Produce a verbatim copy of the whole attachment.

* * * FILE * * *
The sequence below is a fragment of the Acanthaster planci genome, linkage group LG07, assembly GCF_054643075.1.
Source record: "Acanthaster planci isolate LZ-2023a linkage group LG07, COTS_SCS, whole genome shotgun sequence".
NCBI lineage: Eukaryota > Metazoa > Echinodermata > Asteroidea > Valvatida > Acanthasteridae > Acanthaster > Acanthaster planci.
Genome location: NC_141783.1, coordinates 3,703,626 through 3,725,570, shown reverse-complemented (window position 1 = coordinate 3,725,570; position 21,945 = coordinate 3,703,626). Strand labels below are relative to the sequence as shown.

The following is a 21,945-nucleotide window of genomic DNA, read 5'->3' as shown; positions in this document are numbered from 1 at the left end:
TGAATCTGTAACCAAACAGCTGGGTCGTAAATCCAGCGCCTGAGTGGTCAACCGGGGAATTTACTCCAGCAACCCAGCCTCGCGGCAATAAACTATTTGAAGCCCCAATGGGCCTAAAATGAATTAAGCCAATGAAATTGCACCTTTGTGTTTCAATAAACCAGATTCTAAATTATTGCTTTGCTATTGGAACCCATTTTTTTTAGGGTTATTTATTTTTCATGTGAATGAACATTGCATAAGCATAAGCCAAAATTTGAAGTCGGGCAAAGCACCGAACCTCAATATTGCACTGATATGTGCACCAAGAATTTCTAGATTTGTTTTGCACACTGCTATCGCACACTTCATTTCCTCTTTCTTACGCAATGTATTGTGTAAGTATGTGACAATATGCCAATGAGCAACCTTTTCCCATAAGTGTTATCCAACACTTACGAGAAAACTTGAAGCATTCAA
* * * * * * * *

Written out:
The sequence below is a fragment of the Acanthaster planci genome, linkage group LG07, assembly GCF_054643075.1.
Source record: "Acanthaster planci isolate LZ-2023a linkage group LG07, COTS_SCS, whole genome shotgun sequence".
NCBI lineage: Eukaryota > Metazoa > Echinodermata > Asteroidea > Valvatida > Acanthasteridae > Acanthaster > Acanthaster planci.
Genome location: NC_141783.1, coordinates 3,703,626 through 3,725,570, shown reverse-complemented (window position 1 = coordinate 3,725,570; position 21,945 = coordinate 3,703,626). Strand labels below are relative to the sequence as shown.

The following is a 21,945-nucleotide window of genomic DNA, read 5'->3' as shown; positions in this document are numbered from 1 at the left end:
TGAATCTGTAACCAAACAGCTGGGTCGTAAATCCAGCGCCTGAGTGGTCAACCGGGGAATTTACTCCAGCAACCCAGCCTCGCGGCAATAAACTATTTGAAGCCCCAATGGGCCTAAAATGAATTAAGCCAATGAAATTGCACCTTTGTGTTTCAATAAACCAGATTCTAAATTATTGCTTTGCTATTGGAACCCATTTTTTTTAGGGTTATTTATTTTTCATGTGAATGAACATTGCATAAGCATAAGCCAAAATTTGAAGTCGGGCAAAGCACCGAACCTCAATATTGCACTGATATGTGCACCAAGAATTTCTAGATTTGTTTTGCACACTGCTATCGCACACTTCATTTCCTCTTTCTTACGCAATGTATTGTGTAAGTATGTGACAATATGCCAATGAGCAACCTTTTCCCATAAGTGTTATCCAACACTTACGAGAAAACTTGAAGCATTCAA